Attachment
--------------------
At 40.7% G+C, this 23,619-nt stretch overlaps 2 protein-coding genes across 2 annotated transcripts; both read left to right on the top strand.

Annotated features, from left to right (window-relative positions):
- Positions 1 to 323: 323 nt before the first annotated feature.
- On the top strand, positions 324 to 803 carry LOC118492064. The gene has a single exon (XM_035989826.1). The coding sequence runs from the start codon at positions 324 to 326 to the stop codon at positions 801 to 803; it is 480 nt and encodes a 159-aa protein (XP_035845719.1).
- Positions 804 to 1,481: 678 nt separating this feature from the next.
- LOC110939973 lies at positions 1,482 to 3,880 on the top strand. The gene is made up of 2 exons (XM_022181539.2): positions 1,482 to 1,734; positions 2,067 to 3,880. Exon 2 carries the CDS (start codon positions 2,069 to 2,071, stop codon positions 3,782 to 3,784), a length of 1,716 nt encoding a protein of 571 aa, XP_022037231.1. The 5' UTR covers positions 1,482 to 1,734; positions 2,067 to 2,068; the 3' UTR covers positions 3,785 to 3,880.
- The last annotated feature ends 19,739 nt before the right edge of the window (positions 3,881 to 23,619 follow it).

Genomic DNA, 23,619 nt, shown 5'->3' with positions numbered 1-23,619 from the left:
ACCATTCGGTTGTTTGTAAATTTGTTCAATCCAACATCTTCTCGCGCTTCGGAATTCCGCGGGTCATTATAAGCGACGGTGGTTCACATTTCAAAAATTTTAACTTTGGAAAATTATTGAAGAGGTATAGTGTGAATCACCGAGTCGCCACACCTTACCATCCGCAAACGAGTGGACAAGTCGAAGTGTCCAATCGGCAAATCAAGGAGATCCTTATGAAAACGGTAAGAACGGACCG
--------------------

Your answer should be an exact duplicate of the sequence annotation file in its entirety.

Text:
At 40.7% G+C, this 23,619-nt stretch overlaps 2 protein-coding genes across 2 annotated transcripts; both read left to right on the top strand.

Annotated features, from left to right (window-relative positions):
- Positions 1 to 323: 323 nt before the first annotated feature.
- On the top strand, positions 324 to 803 carry LOC118492064. The gene has a single exon (XM_035989826.1). The coding sequence runs from the start codon at positions 324 to 326 to the stop codon at positions 801 to 803; it is 480 nt and encodes a 159-aa protein (XP_035845719.1).
- Positions 804 to 1,481: 678 nt separating this feature from the next.
- LOC110939973 lies at positions 1,482 to 3,880 on the top strand. The gene is made up of 2 exons (XM_022181539.2): positions 1,482 to 1,734; positions 2,067 to 3,880. Exon 2 carries the CDS (start codon positions 2,069 to 2,071, stop codon positions 3,782 to 3,784), a length of 1,716 nt encoding a protein of 571 aa, XP_022037231.1. The 5' UTR covers positions 1,482 to 1,734; positions 2,067 to 2,068; the 3' UTR covers positions 3,785 to 3,880.
- The last annotated feature ends 19,739 nt before the right edge of the window (positions 3,881 to 23,619 follow it).

Genomic DNA, 23,619 nt, shown 5'->3' with positions numbered 1-23,619 from the left:
ACCATTCGGTTGTTTGTAAATTTGTTCAATCCAACATCTTCTCGCGCTTCGGAATTCCGCGGGTCATTATAAGCGACGGTGGTTCACATTTCAAAAATTTTAACTTTGGAAAATTATTGAAGAGGTATAGTGTGAATCACCGAGTCGCCACACCTTACCATCCGCAAACGAGTGGACAAGTCGAAGTGTCCAATCGGCAAATCAAGGAGATCCTTATGAAAACGGTAAGAACGGACCG